The Mississippi River and many of its tributaries continued their retreat Sunday from historic and deadly winter flooding, leaving amid the silt a massive cleanup and recovery effort likely to take weeks, if not months.

The flood, fuelled by more than 25 centimetres of rain over a three-day period that began Christmas Day, is blamed for 25 deaths in Illinois and Missouri, reflecting Sunday's discovery of the body of a second teenager who drowned in central Illinois' Christian County.

In a news release, the Christian County Coroner's Office says that the body of 18-year-old Brandon M. Mann of Taylorville was spotted and recovered on Sunday morning less than 60 metres from where a truck he and another teen were last seen in was found last week. 

Last Friday, authorities recovered the body of 18-year-old Devan R. Everett near where dive crews found the truck. The teens, who were killed while crossing a flooded road last week in Kincaid, Ill., were reported missing on Monday.

Illinois River still rising 

The Mississippi River was receding except in the far southern tip of both states. The Meramec River, the St. Louis-area tributary of the Mississippi that caused so much damage last week, already was below flood stage in the hard-hit Missouri towns of Pacific and Eureka and dropping elsewhere.

But worries surfaced anew Sunday along the still-rising Illinois River north of St. Louis, where crests near the west-central towns of Valley City, Meredosia, Beardstown and Havana were to approach records before receding in coming days.

In Kincaid, a 1,400-resident central Illinois town near the South Fork Sangamon River's south fork, Illinois Gov. Bruce Rauner toured flood-damaged homes Sunday as residents piled ruined furniture, appliances and clothes along the street for disposal crews to pick up.

Midwest Flooding

Residents pile ruined furniture, appliances and clothes along the street for disposal crews to pick up after last week's flooding from the south fork of the Sangamon River, Sunday, Jan. 3, 2016, in Kincaid, Ill. (Seth Perlman/Associated Press)

Mike Crews, Christian County's emergency manager, said the worst of the inundation appeared to be past, "until the new weather comes," citing the prospect of potentially heavy rain later in the week.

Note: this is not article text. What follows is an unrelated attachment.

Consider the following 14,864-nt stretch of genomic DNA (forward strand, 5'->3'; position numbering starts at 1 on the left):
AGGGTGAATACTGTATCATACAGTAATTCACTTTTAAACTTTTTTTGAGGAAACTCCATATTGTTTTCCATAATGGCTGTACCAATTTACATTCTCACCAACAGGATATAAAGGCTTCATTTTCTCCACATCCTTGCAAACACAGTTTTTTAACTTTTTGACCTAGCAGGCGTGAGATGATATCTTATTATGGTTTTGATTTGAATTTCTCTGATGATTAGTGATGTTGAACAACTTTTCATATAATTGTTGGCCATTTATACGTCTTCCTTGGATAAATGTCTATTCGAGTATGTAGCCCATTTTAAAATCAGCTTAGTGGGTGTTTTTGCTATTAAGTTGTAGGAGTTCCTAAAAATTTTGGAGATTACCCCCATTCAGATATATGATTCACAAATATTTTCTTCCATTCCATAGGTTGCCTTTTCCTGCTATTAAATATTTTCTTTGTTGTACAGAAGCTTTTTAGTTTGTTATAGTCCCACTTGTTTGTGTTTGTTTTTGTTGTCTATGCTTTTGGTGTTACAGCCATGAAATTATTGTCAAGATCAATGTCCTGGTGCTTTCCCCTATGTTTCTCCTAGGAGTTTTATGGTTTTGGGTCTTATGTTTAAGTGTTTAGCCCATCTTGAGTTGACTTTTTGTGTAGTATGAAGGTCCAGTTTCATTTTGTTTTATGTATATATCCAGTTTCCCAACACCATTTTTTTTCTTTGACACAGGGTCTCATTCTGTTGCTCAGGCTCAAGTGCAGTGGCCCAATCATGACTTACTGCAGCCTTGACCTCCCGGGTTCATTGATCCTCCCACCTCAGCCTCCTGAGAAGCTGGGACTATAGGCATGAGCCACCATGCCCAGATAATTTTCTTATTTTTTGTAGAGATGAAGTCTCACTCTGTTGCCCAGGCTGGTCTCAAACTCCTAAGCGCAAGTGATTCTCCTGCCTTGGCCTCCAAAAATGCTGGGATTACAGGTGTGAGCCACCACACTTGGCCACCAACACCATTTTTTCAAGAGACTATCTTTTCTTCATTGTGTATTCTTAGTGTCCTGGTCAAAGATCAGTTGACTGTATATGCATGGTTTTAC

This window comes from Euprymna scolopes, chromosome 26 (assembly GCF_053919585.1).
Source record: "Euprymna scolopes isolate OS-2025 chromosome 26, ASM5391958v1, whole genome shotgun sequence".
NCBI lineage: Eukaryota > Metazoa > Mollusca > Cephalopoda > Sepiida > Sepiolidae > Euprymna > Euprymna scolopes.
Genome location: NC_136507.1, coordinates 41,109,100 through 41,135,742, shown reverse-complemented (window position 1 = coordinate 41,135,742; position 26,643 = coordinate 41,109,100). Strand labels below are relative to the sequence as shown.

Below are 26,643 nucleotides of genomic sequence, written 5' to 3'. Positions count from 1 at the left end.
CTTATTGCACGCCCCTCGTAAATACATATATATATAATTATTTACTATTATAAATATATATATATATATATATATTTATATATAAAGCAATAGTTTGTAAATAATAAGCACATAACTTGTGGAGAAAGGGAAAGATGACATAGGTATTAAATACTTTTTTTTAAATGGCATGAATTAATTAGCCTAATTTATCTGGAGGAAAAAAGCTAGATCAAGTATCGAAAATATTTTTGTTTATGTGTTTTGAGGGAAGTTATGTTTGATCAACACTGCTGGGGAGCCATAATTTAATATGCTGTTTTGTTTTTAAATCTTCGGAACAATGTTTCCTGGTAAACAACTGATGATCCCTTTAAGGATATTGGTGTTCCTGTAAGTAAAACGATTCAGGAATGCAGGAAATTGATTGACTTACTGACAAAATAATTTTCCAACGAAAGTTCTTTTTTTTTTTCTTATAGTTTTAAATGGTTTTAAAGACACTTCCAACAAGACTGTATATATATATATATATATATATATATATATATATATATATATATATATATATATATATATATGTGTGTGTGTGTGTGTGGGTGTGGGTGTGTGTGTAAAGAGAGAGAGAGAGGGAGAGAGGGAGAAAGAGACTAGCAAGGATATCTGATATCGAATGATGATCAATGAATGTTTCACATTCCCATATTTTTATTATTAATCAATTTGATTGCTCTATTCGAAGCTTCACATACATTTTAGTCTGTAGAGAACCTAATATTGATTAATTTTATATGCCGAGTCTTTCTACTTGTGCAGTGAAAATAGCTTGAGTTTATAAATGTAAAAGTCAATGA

In Illinois' Morgan County, home to the 1,000-resident village of Meredosia, locals were keeping wary eyes on levies fortified with 50,000 sandbags. As of midday Sunday at Meredosia, the Illinois was more than three metres above flood stage and pressing toward an expected crest Tuesday roughly 15 centimetres short of the record set in July.

While optimistic those levies would hold, Jacksonville-Morgan County Emergency Management Director Phil McCarty the prospect of flooding during the chill of winter carried dangerous health risks, including hypothermia if people have to wade out of their homes in sub-freezing weather.

In central Illinois, the 1,400-resident town of Kincaid was starting to clean up after floodwaters damaged more than three dozen homes and several roads, Christian County emergency manager Mike Crews said. He said the worst of the inundation appeared to be past, "until the new weather comes," citing the prospect of potentially heavy rain later in the week.

Missouri state emergency 

U.S. President Barack Obama signed a federal emergency declaration Saturday for Missouri, allowing federal aid to be used to help state and local response efforts. It also allows the Federal Emergency Management Agency to co-ordinate disaster relief efforts. Missouri Gov. Jay Nixon had asked for the help.

St. Louis-area cleanup largely was focused around the Meramec. Two wastewater treatment plants were so damaged by the floodwaters that raw sewage spewed into the river. Hundreds of people were forced to flee their homes in the Missouri communities of Pacific, Eureka, Valley Park and Arnold, where many homes took in water.


Water is pumped over the Valley Park levee on the Meramec River in Valley Park, Mo., in this National Guard picture taken Dec. 31, 2015. (Senior Airman Patrick P. Evenson/Handout via Reuters)

In southeast Missouri, up to 30 homes and several businesses were damaged in Cape Girardeau, a community of nearly 40,000 residents that is mostly protected by a flood wall.

The Mississippi peaked at 14.9 metres Friday night, 12 centimetres above the 1993 record, but short of the 15-metre mark projected. Nearby levee breaks in other places kept the crest down.

Amtrak passenger train service between St. Louis and Kansas City was back in business on Sunday, four days after high water that reached the tracks at some locations forced the passenger service to be halted.